The Life and Times – The Flat End of the Earth

3 out of 5

Produced by: Dan Dixon

Label: 54’40 or Fight!

This was my first exposure to Allen Epley, of whose writing style (via Shiner and L&Ts releases following this) I’ve since become a fan: Thick guitar slabs juxtaposed with melodic but counter -timed bass and drums, Epley crooning in a dream state before his vocals and thoughts sharpen for a given song’s punctuation point.  The stuff can sound a little bland at first, but tends to be of the sort that gains dimensions with repeated listens.

Given that this appeared on a label I was obsessed with at the time – 54’40 or Fight! – and which I believed could do no wrong, I have this EP many listens.  Opener Raisin in the Sun hammers the good gracious fuck out of you when its drums kick in, and just layers on the Loud And Yet Melodic for its ___ minutes, leaving you breathless and definitely wanting more.  Followup Houdini sensibly takes a more languorous approach, reverbed, distorted vocals and tip-toes into emotion, a subtle cymbal tap letting us down easy at the end.  This is an excellent start.  Track three loses steam a bit as the group somewhat repeats the opener’s formula, but that’s okay, that’s sort of the Epley m.o., as long as he’s given the space to explore and expand upon his habits to make it reach to new places.  It’s possible that happens on track three, High Scores – it definitely hits a pretty awesome crescendo –  but overall I always have a hard time telling because of how confused the latter half of the EP becomes.

Movies and Books seems to want to zoom past the repetition issue by amping up the volume and aggression, except the disc is already guitar heavy, so it doesn’t have much amping room and falls a bit flat.  So we peel back for track 5, Servo, which is the album’s biggest misfire – a wandering, punctuationless 5-minute snooze that has allows us to most clearly hear Epley’s lyrics but which, on this track, are particularly – unfortunately – uninteresting.  The ending title track clearly wants to have an epic build with its strings and percussion smashing conclusion, but it, too feels like its oomph has been shaved down to something much more minor.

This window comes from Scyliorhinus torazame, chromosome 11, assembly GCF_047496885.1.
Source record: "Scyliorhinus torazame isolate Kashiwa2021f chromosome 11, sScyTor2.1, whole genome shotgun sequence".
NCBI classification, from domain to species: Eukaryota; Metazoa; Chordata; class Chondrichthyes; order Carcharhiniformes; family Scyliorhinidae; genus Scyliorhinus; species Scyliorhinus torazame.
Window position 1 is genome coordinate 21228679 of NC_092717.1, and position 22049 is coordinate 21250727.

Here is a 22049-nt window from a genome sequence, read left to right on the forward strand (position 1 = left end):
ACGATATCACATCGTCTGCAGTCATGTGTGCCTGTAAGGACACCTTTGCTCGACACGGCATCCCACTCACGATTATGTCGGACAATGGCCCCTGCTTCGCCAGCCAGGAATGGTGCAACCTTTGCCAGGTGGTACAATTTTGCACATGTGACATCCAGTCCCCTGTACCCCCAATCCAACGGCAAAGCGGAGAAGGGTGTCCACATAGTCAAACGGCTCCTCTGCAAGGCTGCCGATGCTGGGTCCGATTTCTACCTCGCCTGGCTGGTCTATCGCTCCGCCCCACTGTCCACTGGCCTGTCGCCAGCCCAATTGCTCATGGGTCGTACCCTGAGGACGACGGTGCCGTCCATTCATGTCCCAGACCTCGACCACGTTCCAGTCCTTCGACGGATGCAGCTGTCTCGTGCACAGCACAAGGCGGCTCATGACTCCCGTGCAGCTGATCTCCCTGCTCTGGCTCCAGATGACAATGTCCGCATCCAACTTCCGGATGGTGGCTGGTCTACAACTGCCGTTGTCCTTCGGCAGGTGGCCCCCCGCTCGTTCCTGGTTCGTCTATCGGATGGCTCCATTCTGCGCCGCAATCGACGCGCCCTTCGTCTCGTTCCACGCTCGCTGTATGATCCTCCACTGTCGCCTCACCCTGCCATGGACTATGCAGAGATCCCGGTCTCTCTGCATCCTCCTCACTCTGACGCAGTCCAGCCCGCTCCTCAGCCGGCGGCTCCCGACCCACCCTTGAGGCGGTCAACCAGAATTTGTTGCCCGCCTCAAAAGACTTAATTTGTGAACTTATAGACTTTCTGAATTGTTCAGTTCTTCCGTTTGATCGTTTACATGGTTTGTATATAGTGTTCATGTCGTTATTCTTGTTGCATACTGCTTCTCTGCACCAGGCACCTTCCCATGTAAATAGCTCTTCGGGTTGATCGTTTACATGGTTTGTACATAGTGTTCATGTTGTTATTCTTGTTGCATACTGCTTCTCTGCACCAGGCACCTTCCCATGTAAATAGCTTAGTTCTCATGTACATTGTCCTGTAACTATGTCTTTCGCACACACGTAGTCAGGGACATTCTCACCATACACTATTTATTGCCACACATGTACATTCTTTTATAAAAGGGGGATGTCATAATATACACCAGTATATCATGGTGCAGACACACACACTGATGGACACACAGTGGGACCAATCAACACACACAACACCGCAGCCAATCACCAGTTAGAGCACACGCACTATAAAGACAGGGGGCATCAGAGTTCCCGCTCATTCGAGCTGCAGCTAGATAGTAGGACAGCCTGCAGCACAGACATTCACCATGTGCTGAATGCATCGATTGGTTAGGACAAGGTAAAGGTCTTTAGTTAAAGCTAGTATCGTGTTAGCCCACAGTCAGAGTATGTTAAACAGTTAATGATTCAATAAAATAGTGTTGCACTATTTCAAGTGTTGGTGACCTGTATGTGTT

Its as though the group had this bottled up relentless energy that they spent on the first three tracks, and then gave the rest of their ideas over to chance, which well personify as producer Dan Dixon of Dropsonic, since the last three tracks are produced with the exact same flatness Dan produces his band with.  And once you make that connection, you hear how his tweaking is trying to make Servo into more of a guitar jam than it is, and how he wants Movies and Books to be like a Dropsonic rock-out.

Both bands like volume – and I like Dropsonic – but they’re different bands, with different strengths.   Thankfully the group’s self-identity would solidify a bit hereafter and they found producers who were supportive of that (not to suggest Dan wouldn’t have been, but his audible fingerprints are too apparent here).

So I listened to the EP quite frequently then, and have since come back to it several times, always with the same summary: Starts great, then I get completely bored by the back half.  Give it an award for consistency, at least, but if you find yourself liking those opening tracks – which are solid enough to justify checking this out – I definitely recommend exploring more of Epley’s offerings.